Goondu review: Logitech G502 Proteus Core gaming mouse

November 17th, 2014 | by Alfred Siew
Goondu review: Logitech G502 Proteus Core gaming mouse

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I have tried out more a dozen Logitech mice since the 1990s and I must say, the latest versions today seem to miss some of the design finesse that the famed mouse maker is known for.

The latest example is the G502 Proteus Core gaming mouse. I’m not saying it’s not a good mouse, features-wise, but the look of the device doesn’t inspire a feeling that this is a premium gadget.

Indeed, it seems similar to what’s being put out by a number of less established rivals in the market.

The bright “G” that is lit on the surface seems to scream “gamer” too much, while the bulky mouse wheel is clearly plastic and could be a bit subtler when it comes to appearances.

In other words, the G502 lacks some of the understated elegance of Logitech gaming mice of the past, while missing out on the sleekness of rival Razer’s design.

Well, the good news is that G502 is very effective. Providing you can get past the looks, you’ll find some of the less-than-pretty components to be handy in a fast-paced game.

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The rubber grips on both sides of the mouse, for example, help keep sweaty fingers from losing hold during the panic of an online duel. Not only are they “sticky” in a good way, they have useful grooves to keep any fast motion under control.

The mouse itself is quite easy to grasp, especially for small hands. Its longish shape makes it easier to swing around to face an online nemesis in a shooting game, than with a bulkier, wider mouse.

Another thing I didn’t like the looks of – the big scroll wheel – turns out to be handy in combat on the PC as well. It is easy to access and lets you switch weapons or zoom quickly during the heat of battle.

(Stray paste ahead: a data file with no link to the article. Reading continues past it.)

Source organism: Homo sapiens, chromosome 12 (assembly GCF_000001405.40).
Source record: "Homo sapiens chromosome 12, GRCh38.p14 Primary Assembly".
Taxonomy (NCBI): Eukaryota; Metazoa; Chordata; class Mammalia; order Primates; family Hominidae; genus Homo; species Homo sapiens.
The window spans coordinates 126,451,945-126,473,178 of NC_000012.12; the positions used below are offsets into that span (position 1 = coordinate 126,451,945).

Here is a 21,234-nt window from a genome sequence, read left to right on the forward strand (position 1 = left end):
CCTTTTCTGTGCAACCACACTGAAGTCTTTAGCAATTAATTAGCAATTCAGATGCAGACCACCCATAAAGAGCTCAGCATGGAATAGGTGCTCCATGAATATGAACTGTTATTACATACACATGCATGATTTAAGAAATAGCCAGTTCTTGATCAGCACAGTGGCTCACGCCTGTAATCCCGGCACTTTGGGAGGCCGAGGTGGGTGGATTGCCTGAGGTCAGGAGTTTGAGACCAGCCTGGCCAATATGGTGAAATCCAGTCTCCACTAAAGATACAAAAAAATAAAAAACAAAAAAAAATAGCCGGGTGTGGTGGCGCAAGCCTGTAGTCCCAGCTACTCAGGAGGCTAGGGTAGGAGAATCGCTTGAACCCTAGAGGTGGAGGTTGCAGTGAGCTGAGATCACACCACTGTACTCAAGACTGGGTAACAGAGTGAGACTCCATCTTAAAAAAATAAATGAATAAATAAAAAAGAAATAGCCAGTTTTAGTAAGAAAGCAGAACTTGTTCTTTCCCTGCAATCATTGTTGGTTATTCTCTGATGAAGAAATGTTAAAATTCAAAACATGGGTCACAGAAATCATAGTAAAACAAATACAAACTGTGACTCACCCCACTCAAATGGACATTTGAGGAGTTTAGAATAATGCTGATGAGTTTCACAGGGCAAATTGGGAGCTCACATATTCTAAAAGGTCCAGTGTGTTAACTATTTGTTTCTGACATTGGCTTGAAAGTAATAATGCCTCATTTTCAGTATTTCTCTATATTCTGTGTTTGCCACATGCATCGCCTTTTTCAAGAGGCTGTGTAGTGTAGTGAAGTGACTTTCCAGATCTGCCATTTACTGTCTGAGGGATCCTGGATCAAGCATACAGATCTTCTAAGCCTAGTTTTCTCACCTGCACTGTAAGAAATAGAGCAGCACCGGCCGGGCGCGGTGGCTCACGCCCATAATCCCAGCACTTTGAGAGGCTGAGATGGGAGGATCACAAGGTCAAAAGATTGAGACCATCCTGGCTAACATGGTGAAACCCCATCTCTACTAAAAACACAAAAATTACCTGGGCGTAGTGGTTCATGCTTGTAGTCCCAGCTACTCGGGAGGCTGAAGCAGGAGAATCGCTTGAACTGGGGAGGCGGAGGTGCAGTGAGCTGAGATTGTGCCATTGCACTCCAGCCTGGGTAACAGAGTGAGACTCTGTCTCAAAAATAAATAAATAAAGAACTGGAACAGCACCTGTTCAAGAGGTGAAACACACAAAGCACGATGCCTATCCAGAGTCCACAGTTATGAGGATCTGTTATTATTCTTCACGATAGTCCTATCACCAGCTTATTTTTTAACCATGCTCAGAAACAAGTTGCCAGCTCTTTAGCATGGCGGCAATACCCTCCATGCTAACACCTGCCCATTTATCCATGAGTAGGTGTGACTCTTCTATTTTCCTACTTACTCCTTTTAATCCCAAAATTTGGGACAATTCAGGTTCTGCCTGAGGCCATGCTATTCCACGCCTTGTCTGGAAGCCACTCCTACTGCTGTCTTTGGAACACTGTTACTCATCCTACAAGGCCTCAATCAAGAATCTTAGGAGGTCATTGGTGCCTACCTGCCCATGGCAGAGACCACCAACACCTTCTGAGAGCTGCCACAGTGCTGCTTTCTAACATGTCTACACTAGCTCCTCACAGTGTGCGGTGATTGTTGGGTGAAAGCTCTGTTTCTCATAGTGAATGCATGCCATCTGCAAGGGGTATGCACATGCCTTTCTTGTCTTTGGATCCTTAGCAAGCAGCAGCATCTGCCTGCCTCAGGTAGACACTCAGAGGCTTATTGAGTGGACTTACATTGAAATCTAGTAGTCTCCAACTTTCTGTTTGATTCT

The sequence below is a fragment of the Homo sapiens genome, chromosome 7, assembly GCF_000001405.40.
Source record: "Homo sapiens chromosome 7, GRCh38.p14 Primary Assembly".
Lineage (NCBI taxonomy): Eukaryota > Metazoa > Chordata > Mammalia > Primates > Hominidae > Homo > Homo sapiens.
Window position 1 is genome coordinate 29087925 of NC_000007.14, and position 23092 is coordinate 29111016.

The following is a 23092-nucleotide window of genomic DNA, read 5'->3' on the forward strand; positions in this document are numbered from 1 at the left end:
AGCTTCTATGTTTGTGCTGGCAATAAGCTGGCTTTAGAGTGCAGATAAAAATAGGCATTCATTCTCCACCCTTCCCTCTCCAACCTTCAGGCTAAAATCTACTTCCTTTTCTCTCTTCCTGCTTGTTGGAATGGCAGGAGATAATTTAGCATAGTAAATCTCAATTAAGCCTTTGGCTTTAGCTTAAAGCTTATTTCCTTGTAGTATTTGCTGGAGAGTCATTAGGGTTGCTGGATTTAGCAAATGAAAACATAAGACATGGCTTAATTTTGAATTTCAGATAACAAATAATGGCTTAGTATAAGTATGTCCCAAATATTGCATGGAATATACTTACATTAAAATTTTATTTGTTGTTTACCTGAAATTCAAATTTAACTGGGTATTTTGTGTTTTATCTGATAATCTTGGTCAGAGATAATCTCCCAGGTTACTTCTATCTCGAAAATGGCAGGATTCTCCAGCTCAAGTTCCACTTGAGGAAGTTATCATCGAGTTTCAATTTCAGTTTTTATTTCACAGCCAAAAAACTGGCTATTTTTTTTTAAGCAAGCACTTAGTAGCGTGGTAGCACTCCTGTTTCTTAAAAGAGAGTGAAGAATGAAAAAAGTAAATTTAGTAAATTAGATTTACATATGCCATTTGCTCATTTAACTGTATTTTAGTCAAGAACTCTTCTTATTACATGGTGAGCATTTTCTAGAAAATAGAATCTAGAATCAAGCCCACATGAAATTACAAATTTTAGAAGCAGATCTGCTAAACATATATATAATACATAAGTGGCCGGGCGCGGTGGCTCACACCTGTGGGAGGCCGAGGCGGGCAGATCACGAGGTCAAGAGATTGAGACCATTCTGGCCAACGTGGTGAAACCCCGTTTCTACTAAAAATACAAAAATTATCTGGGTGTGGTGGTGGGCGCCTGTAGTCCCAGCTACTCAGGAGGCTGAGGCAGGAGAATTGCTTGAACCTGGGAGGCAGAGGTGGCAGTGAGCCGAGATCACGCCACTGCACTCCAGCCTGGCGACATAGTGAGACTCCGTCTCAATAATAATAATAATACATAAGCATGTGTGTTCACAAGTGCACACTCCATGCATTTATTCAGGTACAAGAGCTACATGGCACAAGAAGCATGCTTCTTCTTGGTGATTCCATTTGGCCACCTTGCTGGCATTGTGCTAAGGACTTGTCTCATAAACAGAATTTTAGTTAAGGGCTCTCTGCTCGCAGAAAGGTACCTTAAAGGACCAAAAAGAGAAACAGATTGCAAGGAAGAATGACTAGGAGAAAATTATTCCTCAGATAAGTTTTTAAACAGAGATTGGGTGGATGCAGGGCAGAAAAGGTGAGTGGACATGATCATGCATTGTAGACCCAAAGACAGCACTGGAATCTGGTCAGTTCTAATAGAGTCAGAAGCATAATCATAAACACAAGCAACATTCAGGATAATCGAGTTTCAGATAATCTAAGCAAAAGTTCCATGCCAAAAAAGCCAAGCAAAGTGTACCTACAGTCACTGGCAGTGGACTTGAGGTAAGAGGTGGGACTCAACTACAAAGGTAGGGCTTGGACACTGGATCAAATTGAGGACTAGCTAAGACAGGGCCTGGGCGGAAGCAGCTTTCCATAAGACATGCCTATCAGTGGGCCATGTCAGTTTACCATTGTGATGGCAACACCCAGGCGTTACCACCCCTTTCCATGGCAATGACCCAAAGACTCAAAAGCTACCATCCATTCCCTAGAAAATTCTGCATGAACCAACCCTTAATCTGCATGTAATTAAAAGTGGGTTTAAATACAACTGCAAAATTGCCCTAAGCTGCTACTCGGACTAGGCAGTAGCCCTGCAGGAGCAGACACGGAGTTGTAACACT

And finally, one thing that does look fitting for a S$99 mouse is the G502’s long USB cable that is nicely braided. It is useful for hooking up to a big tower PC that may require a long connection.

Perhaps most important for Logitech is the sensor in the G502. It has a resolution up to 12,000 dpi, which is way more sensitive than you need, along with a maximum acceleration of 40G and top speed of 300 inches per second.

Those are the specs. In a game like the Call of Duty: Modern Warfare, the G502 doesn’t disappoint.

The mouse engine provides the speed you need to flip around and react. Yet, you can quickly dial down the sensitivity for precise movements, say, when you want to aim for a head shot.

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Like with other Logitech gaming mice, you can customise the precise feel of the G502 with add-on weights. Now, instead of rounded weights slotted in at the base of a mouse, like with the old G5, you can place the blade-shaped weights over specific areas of the G502.

This lets you precisely add weight to, say, the left or middle of the G502. So, it’s true, as the marketing materials point out, this is a mouse you can highly tune to your liking.

This extends to the software as well. It lets you tweak to your geeky delight a number of settings that suit different mouse surfaces. So, if you use the G502 on a mousepad at home and on a wooden surface at a friend’s place, you can get the mouse working at the right sensitivity at both places.

This Logitech Gaming Software also lets you in on the 11 programmable buttons on the mouse. Yes, there are that many, despite the G502 not using the dialpad style of other mice made specifically for role-playing games.

In the end, what Logitech has created is a handy tool for the hardcore gamer seeking the ultimate in customisation and performance. Certainly, its practical features are not to be sniffed at.

If only Logitech remembered to build a nicer looking mouse as well in the G502, like how it had done so in the past.


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